Interesting tidbit 1: Hugo and Albert are nominated as the executors. John Jr. is not named. She also provides a separate sum of $200 each for their services.

Interesting tidbit 2: In the final paragraph of her will Mary states,
“It is my further desire that my son John Burgraff do not remain on said farm with the other children but that he secure another place to board and room, and not take part in working or leasing of said farm, and I authorize my executors to take such measures as may be necessary to carry out this provision of my will.”

It sounds like John was persona non-gratis at this time. Several phone calls later I was able to determine that Mary wanted the boys (Hugo and Albert) to be able to ask John to leave. John was not a farmer and contributed little to the working of the farm, although he lived there and apparently did not hesitate to partake in all the benefits. He did not work much outside the home, but he perceived himself to be the wheeler-dealer that his father was. Sadly, according to my sources, John lacked the temperament and talent for this. Mary made it clear that she was aware of the problem and would not saddle the other children with a sibling that wouldn’t pull his weight.

On the 1930 census Hugo age 28, is listed as the head of the family and at home are: Sadie age 17, Bert age 20, Marion age 19, and at the end of the list is John age 31.3 Apparently Hugo did not ask John to leave.

Mary’s probate would not be closed until 27 April 1936. The drop in farm prices and products beginning in 1926 and continuing through the Great Depression made it almost impossible to sell the property. Hugo eventually bought the shares of the farm from his siblings. The following items are of interest in the probate file:4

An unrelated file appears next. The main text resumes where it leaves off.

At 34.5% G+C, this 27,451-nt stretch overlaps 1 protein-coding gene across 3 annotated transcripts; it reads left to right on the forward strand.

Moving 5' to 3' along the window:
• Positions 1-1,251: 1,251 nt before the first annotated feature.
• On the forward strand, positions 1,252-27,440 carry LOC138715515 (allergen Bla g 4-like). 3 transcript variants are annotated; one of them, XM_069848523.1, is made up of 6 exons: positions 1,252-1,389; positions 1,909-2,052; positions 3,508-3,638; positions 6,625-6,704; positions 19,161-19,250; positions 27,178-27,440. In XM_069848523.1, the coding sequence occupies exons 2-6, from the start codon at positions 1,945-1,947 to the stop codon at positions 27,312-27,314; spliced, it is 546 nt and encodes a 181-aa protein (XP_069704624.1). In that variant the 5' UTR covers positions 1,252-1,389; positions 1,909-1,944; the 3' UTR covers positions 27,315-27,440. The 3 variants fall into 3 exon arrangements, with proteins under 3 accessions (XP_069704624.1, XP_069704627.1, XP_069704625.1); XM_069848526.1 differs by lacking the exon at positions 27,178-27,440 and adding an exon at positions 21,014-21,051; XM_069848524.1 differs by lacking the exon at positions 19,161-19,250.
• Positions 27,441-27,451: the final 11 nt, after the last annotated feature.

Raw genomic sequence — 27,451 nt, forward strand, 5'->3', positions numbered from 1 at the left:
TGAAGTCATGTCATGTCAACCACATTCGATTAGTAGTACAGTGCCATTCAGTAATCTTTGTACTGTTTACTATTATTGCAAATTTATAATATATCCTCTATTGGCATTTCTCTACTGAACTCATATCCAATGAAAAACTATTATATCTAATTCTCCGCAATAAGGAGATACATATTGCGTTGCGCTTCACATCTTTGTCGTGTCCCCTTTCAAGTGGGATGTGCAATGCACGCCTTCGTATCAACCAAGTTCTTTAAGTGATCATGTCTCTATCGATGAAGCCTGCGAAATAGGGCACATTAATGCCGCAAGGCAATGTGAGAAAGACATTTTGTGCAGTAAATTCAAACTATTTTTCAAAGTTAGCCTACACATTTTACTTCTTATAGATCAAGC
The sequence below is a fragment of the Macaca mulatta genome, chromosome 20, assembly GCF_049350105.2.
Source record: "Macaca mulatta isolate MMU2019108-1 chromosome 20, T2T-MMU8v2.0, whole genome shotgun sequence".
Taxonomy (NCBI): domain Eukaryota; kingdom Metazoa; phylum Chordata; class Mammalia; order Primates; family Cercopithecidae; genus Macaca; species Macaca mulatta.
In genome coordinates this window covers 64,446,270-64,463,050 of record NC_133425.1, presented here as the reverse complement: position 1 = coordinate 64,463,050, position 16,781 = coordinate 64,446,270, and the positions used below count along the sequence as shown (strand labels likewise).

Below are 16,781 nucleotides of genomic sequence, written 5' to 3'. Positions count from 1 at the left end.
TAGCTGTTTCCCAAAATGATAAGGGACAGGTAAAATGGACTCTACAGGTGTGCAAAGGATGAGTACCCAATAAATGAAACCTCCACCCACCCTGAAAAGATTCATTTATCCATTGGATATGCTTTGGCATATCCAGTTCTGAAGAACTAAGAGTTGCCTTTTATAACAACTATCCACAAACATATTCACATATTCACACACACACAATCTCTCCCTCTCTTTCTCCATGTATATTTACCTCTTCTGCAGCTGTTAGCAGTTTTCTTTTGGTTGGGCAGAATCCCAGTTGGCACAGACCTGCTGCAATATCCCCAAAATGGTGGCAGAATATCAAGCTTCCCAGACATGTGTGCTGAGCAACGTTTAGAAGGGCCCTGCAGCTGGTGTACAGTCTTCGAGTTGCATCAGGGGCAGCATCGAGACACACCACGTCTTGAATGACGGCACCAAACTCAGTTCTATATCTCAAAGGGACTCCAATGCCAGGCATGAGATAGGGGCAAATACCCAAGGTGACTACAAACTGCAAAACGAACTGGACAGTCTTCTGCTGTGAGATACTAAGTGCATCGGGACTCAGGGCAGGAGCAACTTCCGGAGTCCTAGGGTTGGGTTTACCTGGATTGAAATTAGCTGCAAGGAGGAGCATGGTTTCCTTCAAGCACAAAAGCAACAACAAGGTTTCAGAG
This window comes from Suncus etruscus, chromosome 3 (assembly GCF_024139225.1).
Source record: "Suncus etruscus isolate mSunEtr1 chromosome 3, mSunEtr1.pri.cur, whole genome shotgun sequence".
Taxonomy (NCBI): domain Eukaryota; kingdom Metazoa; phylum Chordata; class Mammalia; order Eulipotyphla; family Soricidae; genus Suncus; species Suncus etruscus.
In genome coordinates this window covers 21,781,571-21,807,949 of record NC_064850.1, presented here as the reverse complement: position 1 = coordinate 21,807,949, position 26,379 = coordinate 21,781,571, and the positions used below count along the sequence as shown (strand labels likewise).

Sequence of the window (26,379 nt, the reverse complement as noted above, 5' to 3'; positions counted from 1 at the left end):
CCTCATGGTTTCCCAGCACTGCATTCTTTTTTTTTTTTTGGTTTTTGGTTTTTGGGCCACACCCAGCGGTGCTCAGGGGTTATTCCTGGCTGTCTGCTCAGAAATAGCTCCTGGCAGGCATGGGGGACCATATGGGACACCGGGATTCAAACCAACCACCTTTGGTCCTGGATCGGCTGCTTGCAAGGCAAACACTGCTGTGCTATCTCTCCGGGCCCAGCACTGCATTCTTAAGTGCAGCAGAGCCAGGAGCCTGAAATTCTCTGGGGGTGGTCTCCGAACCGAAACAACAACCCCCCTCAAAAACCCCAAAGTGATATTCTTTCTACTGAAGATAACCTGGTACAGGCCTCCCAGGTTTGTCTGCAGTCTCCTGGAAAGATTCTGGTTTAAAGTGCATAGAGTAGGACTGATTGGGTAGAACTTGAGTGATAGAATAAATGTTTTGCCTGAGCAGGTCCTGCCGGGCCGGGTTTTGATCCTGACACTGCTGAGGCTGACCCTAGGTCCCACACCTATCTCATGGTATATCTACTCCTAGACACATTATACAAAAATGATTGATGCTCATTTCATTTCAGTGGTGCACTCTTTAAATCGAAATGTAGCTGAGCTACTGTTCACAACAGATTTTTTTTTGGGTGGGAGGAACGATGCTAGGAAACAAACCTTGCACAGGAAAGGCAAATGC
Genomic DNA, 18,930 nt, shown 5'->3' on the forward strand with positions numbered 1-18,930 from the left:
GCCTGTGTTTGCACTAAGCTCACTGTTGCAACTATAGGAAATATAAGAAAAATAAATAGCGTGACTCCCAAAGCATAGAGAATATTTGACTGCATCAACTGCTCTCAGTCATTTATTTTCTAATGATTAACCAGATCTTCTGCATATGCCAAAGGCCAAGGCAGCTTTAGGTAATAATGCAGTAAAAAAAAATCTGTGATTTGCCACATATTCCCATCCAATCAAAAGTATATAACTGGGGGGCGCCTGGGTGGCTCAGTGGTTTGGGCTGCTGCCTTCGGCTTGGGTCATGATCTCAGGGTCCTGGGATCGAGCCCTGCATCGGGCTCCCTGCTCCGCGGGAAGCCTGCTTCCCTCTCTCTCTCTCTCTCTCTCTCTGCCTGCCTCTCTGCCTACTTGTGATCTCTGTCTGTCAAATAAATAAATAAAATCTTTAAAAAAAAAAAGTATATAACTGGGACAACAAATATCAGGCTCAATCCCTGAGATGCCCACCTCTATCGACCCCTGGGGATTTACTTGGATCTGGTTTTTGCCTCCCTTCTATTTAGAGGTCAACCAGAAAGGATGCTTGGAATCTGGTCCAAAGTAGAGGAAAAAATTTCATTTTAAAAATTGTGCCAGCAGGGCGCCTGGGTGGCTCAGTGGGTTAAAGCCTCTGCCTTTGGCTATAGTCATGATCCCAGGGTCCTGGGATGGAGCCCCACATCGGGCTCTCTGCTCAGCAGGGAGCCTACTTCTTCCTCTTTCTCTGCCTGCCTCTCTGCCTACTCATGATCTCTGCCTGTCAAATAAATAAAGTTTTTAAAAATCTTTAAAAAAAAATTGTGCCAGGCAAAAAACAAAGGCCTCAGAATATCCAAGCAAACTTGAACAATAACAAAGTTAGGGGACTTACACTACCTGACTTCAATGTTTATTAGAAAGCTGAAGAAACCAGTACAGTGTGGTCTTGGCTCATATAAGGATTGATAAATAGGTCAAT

In 1929 William entered an agreement with his grandmother Maaike Flora Bel Kortlever. She provided him the cash he needed and he signed away his $500 that would be coming with sale of the land. Her son Hugo Kortlever acting as executor, claimed her share after her death in 1931.

In 1934 Bert sold his share of the farm to his sister Sadie.

John’s shares (according to the 31 Jan 1936 document) were sold under Sheriff’s sale to satisfy a judgment at some time prior to that date.



1. Whatcom, Washington, Record of Wills and Probate, Vol 8 of the Whatcom Probate Index: p. 79, Will of John Burgraff; File No. 4445.
2. Whatcom, Washington, Record of Wills and Probate, Record of Wills, Vol 8: p. 237, Will of Mary Burgraff; File No. 5979.
3. 1930 U.S. census, Whatcom County, Washington, population schedule, Ten Mile Township, enumeration district (ED) 53, p. 7A, dwelling 165, family 165, Hugo Burgraff; digital images, Ancestry (http://www.ancestry.com: accessed 7 Jul 2009); citing National Archives and Records Administration microfilm T626, roll 2522.